17TH Conference on Hydrology


Impact of Sand Hills' soil properties on summer precipitation

Mark R. Anderson, University of Nebraska, Lincoln, NE; and C. M. Rowe, D. B. Radell, J. W. Kaiser, Q. Hu, and X. Chen

The Nebraska Sand Hills are a unique part of the Missouri River Basin that can be expected to exert an influence on the local and regional atmospheric conditions. The highly permeable soils of the Sand Hills quickly dry following precipitation events, and soil moisture contrasts between the Sand Hills and the surrounding plains may initiate a regional circulation. Land surface-atmosphere interactions are investigated using MM5 with a inner 4-km domain centered on the Nebraska Sand Hills by comparing control runs and runs with altered surface properties. The results presented here are for cases in a wet, a normal and a dry year for which soil type in the Sand Hills was altered during successive simulations with initial and boundary conditions derived from selected warm season precipitation events.

Simulations were performed using MM5 with three two-way nested domains defined with grid spacing of 36, 12 and 4 km, respectively, with the inner domain centered on the Sand Hills. Model physics for all three domains include the MRF PBL scheme and explicit moisture with Reisner ice physics. The outer two domains used the Grell cumulus parameterization; no cumulus parameterization was used for the innermost domain. The OSU/Eta land surface model was used to predict surface energy fluxes and soil temperature and moisture fields. The model was initialized at 0000 UTC of the first day of each selected case using initial and boundary conditions derived from NCEP/NCAR Reanalysis data obtained from CDC. The model was run for 48 hours with new lateral boundary conditions supplied every six hours.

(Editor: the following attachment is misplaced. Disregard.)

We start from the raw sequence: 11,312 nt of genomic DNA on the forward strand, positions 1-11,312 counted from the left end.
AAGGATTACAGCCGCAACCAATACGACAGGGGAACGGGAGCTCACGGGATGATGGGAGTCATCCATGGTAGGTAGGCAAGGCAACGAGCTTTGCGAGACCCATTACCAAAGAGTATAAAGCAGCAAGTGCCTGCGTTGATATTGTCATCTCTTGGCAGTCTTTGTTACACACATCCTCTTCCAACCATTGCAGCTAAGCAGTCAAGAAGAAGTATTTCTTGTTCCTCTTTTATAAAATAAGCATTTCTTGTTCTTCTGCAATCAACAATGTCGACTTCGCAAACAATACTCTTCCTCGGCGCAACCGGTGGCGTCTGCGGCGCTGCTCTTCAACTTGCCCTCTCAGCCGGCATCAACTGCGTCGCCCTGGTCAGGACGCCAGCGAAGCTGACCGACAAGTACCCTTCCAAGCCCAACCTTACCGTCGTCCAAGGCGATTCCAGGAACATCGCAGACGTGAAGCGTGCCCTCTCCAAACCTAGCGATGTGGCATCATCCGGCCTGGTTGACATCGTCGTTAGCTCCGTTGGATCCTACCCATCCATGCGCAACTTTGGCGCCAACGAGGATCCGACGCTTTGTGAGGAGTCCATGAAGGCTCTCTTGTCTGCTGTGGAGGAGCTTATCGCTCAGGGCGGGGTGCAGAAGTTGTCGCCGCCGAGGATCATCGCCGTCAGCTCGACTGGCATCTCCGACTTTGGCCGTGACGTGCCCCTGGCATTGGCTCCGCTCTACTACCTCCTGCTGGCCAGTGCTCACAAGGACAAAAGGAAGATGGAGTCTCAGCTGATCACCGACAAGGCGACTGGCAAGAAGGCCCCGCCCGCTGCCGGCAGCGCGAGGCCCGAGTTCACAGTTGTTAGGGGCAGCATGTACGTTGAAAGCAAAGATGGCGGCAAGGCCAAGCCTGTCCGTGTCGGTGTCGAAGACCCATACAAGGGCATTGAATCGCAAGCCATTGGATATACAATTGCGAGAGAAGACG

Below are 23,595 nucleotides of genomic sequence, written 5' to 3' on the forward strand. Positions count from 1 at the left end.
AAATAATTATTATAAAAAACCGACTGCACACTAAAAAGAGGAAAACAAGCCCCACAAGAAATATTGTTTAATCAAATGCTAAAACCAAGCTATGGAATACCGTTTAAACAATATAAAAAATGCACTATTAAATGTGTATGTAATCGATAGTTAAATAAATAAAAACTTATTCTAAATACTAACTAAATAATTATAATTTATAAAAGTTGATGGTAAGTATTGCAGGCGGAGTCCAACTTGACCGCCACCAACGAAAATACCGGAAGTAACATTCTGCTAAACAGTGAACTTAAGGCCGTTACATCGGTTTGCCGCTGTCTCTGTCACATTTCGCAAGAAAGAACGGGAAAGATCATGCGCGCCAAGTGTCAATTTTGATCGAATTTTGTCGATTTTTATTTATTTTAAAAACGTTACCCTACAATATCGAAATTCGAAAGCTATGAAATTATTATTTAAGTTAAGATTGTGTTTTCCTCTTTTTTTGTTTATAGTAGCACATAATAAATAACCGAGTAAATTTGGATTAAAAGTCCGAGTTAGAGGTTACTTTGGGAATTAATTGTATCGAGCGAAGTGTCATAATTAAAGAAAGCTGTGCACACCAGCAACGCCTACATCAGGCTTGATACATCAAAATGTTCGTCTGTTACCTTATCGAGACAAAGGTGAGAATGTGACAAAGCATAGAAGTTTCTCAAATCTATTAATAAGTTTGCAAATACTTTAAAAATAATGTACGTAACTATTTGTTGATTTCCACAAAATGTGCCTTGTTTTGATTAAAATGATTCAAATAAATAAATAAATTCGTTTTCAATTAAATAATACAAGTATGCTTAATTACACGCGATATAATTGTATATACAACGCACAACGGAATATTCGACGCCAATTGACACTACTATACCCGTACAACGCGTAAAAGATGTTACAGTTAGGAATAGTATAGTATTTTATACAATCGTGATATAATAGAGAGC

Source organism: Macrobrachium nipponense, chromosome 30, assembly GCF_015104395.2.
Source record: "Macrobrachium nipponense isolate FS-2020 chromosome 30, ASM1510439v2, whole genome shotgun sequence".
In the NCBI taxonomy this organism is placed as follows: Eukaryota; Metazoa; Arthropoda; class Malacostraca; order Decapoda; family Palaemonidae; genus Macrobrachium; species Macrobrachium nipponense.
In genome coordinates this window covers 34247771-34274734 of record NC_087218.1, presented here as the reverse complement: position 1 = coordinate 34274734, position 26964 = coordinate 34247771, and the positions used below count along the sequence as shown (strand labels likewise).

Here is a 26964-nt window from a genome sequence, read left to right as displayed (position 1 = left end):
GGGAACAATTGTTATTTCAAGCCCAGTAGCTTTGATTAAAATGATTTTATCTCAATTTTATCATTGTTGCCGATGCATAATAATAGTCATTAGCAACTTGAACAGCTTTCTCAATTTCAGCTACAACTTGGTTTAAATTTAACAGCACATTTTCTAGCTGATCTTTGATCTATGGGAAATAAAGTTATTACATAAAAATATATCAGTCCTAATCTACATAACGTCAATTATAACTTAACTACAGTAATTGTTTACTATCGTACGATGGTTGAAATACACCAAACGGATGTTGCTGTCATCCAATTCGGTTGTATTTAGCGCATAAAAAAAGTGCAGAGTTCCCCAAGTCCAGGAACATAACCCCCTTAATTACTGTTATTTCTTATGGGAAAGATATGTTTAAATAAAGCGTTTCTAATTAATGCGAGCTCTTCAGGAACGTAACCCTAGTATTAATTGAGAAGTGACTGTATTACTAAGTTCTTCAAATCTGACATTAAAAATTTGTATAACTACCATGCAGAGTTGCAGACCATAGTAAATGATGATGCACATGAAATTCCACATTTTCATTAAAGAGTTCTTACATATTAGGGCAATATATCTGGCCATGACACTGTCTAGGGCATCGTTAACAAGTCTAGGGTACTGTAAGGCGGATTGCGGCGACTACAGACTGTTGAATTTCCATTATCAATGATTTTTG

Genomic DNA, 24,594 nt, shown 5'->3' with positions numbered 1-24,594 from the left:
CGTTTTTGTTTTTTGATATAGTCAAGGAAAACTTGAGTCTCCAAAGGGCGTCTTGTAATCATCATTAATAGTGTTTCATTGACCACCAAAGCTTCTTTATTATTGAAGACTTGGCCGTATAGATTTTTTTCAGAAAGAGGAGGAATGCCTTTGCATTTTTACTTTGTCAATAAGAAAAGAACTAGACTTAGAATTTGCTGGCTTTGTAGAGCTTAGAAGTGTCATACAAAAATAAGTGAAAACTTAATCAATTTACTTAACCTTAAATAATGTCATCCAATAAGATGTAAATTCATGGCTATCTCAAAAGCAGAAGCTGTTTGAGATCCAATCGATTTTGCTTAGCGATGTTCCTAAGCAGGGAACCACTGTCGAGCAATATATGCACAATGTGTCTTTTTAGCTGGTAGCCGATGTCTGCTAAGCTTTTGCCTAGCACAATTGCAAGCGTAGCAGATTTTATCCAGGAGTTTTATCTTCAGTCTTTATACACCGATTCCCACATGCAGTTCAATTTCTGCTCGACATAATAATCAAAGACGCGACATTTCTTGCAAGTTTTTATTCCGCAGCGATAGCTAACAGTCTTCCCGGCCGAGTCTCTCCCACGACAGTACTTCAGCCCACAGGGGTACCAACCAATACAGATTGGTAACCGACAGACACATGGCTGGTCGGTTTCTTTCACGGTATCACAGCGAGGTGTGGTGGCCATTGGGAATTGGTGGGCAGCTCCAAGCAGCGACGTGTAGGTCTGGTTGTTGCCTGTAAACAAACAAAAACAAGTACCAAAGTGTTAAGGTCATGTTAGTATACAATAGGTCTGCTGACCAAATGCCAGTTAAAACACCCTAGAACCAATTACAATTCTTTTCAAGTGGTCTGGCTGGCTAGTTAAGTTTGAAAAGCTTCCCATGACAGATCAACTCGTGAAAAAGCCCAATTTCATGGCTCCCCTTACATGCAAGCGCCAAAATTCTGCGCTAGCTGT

Two simulations were performed for each case using the configuration outlined above. The only difference between the runs was that for the second (experimental) run all grid points with sand soils were changed to a silt loam soil. This replacement was done for all three model domains, but only for those grid points located within the region defined by the innermost domain. Following a four-day spinup period for each simulation, soil moisture values clearly show the Sand Hills as a region of low soil moisture throughout the upper 2 meters in the control run, but when the sandy soils are replaced by a silt loam, soil moisture levels are more consistent with the surrounding region.

For the cases studied, both the control and modified simulations reproduce the observed 2-day total precipitation distribution and amounts quite well, with only small differences between the two simulations. However, analysis of the hourly results leads to several generalizations concerning the differences between the control and experimental run. First, the timing and strength of individual convective cells differs between runs. Second, there is some indication of weakening of cells entering the Sand Hills in the control cases and redevelopment of these cells as they exit the Sand Hills and travel over the surrounding moister surface. Finally, in several of the cases studied, there appears in the control cases to be preferred paths for convection along the Sand Hills' boundaries, where there is a significant soil moisture discontinuity.

extended abstract  Extended Abstract (1.6M)

Poster Session 1, Land-Atmosphere Interactions Posters
Tuesday, 11 February 2003, 9:45 AM-11:00 AM

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